Charlie almost didn't get a chance at 2014 because on New Year's Day he suffered a seizure that almost killed him.
The black and gray tabby cat is the longest resident at the Benton-Franklin Humane Society in Kennewick.
"He spent the night having diabetic seizures," Elaine Allison, operations manager for the humane society. "His sight was gone, his blood sugar was 2 (normal is about 200), so we rushed him to the emergency hospital where they pumped fluids into him and got him stabilized."
The 15-pound cat, who is also known as Chuck, returned home to the humane society's Kennewick facility the next day, feeling a little better but still not quite himself, she said.
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By Friday, Charlie, who is estimated to be about 5 years old, was back to normal, showing his cranky side when technicians gave him his twice-a-day insulin shots.
When Allison saw the $1,200 estimate for Charlie's vet care, she struggled with how the humane society could pay for it.
"I wondered if I was being a judicious steward with the humane society's money to authorize Chuck's emergency care," she said.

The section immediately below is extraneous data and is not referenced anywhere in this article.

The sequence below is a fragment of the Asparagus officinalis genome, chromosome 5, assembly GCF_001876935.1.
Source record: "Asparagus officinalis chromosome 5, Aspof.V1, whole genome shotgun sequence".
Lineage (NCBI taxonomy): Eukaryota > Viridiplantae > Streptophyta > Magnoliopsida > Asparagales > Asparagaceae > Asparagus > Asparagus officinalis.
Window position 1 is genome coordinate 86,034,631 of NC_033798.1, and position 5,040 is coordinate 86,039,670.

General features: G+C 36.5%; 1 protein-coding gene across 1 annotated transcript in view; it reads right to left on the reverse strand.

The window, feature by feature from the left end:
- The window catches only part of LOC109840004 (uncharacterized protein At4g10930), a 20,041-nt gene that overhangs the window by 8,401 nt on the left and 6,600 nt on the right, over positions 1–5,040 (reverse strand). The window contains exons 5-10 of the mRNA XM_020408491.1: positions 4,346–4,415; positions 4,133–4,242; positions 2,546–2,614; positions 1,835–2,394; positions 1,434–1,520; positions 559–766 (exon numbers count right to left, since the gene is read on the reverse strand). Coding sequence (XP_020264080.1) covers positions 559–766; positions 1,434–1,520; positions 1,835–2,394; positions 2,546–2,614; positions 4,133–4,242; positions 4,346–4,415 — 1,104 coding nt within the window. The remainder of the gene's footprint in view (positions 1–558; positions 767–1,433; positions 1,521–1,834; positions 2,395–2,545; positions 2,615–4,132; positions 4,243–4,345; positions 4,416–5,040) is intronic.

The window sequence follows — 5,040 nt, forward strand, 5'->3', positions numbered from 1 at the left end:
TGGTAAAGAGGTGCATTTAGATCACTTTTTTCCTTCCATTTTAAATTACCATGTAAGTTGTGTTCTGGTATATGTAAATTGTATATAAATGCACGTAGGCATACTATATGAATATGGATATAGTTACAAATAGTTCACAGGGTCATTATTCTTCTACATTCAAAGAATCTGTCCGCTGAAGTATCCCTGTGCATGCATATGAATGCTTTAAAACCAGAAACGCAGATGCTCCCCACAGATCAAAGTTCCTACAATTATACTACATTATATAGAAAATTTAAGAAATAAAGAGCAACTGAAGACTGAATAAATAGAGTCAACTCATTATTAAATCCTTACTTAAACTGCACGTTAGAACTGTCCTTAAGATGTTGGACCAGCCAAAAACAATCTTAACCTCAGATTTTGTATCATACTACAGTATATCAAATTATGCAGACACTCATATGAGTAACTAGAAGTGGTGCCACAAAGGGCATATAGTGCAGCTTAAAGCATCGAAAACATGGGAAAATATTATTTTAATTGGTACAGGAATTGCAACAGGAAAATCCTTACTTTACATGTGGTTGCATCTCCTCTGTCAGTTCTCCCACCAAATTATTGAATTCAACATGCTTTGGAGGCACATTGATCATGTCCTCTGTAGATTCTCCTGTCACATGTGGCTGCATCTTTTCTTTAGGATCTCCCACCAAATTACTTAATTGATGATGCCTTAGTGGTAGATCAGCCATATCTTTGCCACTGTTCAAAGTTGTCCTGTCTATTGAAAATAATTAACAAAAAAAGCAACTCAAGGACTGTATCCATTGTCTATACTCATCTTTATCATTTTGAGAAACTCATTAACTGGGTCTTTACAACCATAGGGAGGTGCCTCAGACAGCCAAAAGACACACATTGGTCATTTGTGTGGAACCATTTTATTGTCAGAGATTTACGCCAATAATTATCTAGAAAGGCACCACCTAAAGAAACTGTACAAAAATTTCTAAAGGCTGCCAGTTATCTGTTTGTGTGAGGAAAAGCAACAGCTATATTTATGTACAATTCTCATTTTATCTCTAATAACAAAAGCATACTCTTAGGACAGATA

After all, that kind of money would pay for many spay and neuter procedures for other homeless dogs and cats.
"But we do more than spay and neuter with our medical budget, and when we took Chuck in we took on the responsibility of caring for him," she said. "I figure after all this sweet boy has been through, he deserved the chance to live."
His original owner died and then he later was dropped off at the humane society by one of his owner's family members, Allison said.
"And it's just not his fault no one wants to adopt a diabetic cat. So we'll take care of him and try to figure out a way to pay the big bite out of our budget for his emergency care," she said.
Anyone who would like to make a donation toward Chuck's medical bill can do so through the website at www.bfhs.com or by calling 509-374-4235.
The humane society is at 1736 E. Seventh Ave. in Kennewick.
"Chuck is a lovable, friendly boy but he is not cuddly," Allison said. "He tolerates his two insulin shots a day so when I start to hear complaints from the techs that he's scratching them, I'll view that as a joyous sign our boy is recovering nicely."
-- Dori O'Neal: 582-1514; email@example.com; Twitter: @dorioneal